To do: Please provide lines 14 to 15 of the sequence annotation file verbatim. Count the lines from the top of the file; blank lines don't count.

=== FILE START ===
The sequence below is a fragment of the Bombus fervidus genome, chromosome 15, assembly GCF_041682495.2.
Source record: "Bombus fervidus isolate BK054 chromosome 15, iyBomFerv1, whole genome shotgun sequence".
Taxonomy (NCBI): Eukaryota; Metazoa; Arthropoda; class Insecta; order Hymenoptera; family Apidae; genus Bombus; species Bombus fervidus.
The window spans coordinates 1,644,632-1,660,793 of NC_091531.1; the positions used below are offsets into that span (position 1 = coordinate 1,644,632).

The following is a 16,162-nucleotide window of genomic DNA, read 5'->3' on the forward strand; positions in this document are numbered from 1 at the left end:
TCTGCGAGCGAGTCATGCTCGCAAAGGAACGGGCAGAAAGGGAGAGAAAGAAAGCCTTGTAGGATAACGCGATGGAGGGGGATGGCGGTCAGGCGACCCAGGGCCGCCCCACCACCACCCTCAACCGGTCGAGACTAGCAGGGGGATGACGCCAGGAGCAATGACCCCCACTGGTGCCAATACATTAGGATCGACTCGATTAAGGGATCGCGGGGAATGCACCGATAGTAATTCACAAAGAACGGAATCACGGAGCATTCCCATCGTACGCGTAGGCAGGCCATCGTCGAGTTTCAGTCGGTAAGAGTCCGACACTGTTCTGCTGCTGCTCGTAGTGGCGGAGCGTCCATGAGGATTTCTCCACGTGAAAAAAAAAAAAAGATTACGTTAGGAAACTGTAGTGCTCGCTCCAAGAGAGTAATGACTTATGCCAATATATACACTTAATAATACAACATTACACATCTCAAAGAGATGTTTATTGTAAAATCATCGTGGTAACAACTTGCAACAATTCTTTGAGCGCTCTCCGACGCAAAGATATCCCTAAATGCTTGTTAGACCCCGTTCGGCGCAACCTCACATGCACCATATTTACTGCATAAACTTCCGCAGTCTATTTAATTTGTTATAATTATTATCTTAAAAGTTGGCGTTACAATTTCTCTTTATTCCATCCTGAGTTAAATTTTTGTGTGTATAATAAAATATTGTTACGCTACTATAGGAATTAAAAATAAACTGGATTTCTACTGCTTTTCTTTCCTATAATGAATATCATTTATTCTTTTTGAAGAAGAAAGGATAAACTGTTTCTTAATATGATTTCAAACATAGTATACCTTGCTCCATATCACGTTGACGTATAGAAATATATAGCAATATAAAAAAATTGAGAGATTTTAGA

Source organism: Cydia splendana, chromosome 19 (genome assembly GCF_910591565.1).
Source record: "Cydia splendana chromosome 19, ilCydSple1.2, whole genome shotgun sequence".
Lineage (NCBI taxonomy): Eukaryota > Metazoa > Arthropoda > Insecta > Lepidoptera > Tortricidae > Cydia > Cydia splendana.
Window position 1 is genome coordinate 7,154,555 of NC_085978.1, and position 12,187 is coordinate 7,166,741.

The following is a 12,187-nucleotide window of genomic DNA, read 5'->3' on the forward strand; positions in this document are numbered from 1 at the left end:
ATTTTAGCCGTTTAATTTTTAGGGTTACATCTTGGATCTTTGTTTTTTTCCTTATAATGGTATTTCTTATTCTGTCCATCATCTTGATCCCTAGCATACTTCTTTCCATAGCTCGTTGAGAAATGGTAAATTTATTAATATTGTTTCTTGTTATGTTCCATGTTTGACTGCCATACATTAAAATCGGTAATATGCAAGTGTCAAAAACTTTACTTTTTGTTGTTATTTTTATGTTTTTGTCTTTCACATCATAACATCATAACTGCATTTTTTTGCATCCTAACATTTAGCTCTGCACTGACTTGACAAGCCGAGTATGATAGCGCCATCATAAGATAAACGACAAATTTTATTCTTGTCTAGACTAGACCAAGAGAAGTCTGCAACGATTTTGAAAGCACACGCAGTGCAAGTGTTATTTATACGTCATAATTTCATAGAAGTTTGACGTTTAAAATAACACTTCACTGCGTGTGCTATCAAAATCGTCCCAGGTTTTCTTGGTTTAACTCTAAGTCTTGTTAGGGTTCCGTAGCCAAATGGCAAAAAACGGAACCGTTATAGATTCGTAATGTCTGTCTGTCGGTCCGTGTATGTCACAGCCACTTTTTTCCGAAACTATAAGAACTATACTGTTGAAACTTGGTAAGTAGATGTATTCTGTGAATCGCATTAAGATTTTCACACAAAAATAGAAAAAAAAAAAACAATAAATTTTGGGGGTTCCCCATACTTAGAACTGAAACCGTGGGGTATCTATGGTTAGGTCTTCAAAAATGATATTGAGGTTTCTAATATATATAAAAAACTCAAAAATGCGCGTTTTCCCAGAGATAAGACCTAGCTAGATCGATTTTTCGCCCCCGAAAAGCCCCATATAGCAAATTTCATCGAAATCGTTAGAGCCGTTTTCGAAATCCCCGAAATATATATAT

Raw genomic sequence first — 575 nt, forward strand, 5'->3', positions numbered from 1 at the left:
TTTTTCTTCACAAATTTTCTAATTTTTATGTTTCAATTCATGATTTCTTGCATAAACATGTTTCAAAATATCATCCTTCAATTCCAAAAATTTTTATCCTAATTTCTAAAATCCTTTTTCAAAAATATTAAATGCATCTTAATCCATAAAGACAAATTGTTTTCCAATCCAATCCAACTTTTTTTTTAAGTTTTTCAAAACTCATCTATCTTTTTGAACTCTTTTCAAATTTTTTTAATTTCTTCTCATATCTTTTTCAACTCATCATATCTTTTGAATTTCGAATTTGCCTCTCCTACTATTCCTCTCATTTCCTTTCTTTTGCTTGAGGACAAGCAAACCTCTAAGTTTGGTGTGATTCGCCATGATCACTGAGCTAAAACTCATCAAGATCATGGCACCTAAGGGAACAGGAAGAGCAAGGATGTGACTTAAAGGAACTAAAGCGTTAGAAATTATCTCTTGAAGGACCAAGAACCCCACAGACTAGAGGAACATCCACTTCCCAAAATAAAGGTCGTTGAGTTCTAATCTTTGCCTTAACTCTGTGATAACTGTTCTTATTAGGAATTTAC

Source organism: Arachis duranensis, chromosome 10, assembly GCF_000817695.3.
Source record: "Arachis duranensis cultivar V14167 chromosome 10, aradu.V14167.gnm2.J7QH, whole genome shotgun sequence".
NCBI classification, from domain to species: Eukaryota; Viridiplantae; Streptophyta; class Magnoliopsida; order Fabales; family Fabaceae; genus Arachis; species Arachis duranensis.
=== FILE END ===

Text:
TTTTTCTTCACAAATTTTCTAATTTTTATGTTTCAATTCATGATTTCTTGCATAAACATGTTTCAAAATATCATCCTTCAATTCCAAAAATTTTTATCCTAATTTCTAAAATCCTTTTTCAAAAATATTAAATGCATCTTAATCCATAAAGACAAATTGTTTTCCAATCCAATCCAACTTTTTTTTTAAGTTTTTCAAAACTCATCTATCTTTTTGAACTCTTTTCAAATTTTTTTAATTTCTTCTCATATCTTTTTCAACTCATCATATCTTTTGAATTTCGAATTTGCCTCTCCTACTATTCCTCTCATTTCCTTTCTTTTGCTTGAGGACAAGCAAACCTCTAAGTTTGGTGTGATTCGCCATGATCACTGAGCTAAAACTCATCAAGATCATGGCACCTAAGGGAACAGGAAGAGCAAGGATGTGACTTAAAGGAACTAAAGCGTTAGAAATTATCTCTTGAAGGACCAAGAACCCCACAGACTAGAGGAACATCCACTTCCCAAAATAAAGGTCGTTGAGTTCTAATCTTTGCCTTAACTCTGTGATAACTGTTCTTATTAGGAATTTAC

Source organism: Arachis duranensis, chromosome 10, assembly GCF_000817695.3.